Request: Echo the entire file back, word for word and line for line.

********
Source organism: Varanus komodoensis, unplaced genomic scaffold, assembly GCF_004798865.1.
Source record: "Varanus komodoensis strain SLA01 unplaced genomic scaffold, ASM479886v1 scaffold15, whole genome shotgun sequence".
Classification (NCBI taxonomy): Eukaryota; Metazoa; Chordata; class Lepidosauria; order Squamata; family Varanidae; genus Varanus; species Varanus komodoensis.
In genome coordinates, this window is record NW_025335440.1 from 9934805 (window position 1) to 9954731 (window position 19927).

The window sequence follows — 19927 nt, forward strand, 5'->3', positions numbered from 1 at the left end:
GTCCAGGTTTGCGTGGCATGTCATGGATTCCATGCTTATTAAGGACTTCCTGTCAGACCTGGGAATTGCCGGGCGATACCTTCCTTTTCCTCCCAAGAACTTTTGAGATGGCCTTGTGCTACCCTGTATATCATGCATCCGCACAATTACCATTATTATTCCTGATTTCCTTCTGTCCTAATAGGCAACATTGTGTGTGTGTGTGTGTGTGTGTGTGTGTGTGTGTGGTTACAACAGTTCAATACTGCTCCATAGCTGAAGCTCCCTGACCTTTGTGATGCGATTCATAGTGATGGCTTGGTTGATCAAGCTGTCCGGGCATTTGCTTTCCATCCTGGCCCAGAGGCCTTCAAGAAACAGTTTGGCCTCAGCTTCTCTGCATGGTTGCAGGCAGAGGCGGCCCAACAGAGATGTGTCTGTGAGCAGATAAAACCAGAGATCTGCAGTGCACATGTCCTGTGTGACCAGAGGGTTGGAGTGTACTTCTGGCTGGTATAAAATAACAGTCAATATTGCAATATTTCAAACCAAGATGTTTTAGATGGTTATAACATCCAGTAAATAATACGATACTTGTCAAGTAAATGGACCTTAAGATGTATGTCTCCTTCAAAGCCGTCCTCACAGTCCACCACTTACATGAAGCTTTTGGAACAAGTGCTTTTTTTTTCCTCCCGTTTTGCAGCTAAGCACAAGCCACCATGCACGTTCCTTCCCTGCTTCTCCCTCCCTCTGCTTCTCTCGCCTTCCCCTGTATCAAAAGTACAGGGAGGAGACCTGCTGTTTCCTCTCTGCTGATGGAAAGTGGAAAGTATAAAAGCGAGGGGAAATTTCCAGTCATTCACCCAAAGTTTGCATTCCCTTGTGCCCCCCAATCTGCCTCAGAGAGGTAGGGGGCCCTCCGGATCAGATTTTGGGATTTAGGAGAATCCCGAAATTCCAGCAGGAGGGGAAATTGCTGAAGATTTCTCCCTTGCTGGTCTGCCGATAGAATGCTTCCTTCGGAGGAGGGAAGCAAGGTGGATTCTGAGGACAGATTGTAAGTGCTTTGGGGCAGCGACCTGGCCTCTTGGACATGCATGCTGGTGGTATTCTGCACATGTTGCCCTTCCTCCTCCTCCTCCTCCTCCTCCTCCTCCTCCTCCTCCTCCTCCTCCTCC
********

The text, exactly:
Source organism: Varanus komodoensis, unplaced genomic scaffold, assembly GCF_004798865.1.
Source record: "Varanus komodoensis strain SLA01 unplaced genomic scaffold, ASM479886v1 scaffold15, whole genome shotgun sequence".
Classification (NCBI taxonomy): Eukaryota; Metazoa; Chordata; class Lepidosauria; order Squamata; family Varanidae; genus Varanus; species Varanus komodoensis.
In genome coordinates, this window is record NW_025335440.1 from 9934805 (window position 1) to 9954731 (window position 19927).

The window sequence follows — 19927 nt, forward strand, 5'->3', positions numbered from 1 at the left end:
GTCCAGGTTTGCGTGGCATGTCATGGATTCCATGCTTATTAAGGACTTCCTGTCAGACCTGGGAATTGCCGGGCGATACCTTCCTTTTCCTCCCAAGAACTTTTGAGATGGCCTTGTGCTACCCTGTATATCATGCATCCGCACAATTACCATTATTATTCCTGATTTCCTTCTGTCCTAATAGGCAACATTGTGTGTGTGTGTGTGTGTGTGTGTGTGTGTGTGTGGTTACAACAGTTCAATACTGCTCCATAGCTGAAGCTCCCTGACCTTTGTGATGCGATTCATAGTGATGGCTTGGTTGATCAAGCTGTCCGGGCATTTGCTTTCCATCCTGGCCCAGAGGCCTTCAAGAAACAGTTTGGCCTCAGCTTCTCTGCATGGTTGCAGGCAGAGGCGGCCCAACAGAGATGTGTCTGTGAGCAGATAAAACCAGAGATCTGCAGTGCACATGTCCTGTGTGACCAGAGGGTTGGAGTGTACTTCTGGCTGGTATAAAATAACAGTCAATATTGCAATATTTCAAACCAAGATGTTTTAGATGGTTATAACATCCAGTAAATAATACGATACTTGTCAAGTAAATGGACCTTAAGATGTATGTCTCCTTCAAAGCCGTCCTCACAGTCCACCACTTACATGAAGCTTTTGGAACAAGTGCTTTTTTTTTCCTCCCGTTTTGCAGCTAAGCACAAGCCACCATGCACGTTCCTTCCCTGCTTCTCCCTCCCTCTGCTTCTCTCGCCTTCCCCTGTATCAAAAGTACAGGGAGGAGACCTGCTGTTTCCTCTCTGCTGATGGAAAGTGGAAAGTATAAAAGCGAGGGGAAATTTCCAGTCATTCACCCAAAGTTTGCATTCCCTTGTGCCCCCCAATCTGCCTCAGAGAGGTAGGGGGCCCTCCGGATCAGATTTTGGGATTTAGGAGAATCCCGAAATTCCAGCAGGAGGGGAAATTGCTGAAGATTTCTCCCTTGCTGGTCTGCCGATAGAATGCTTCCTTCGGAGGAGGGAAGCAAGGTGGATTCTGAGGACAGATTGTAAGTGCTTTGGGGCAGCGACCTGGCCTCTTGGACATGCATGCTGGTGGTATTCTGCACATGTTGCCCTTCCTCCTCCTCCTCCTCCTCCTCCTCCTCCTCCTCCTCCTCCTCCTCCTCC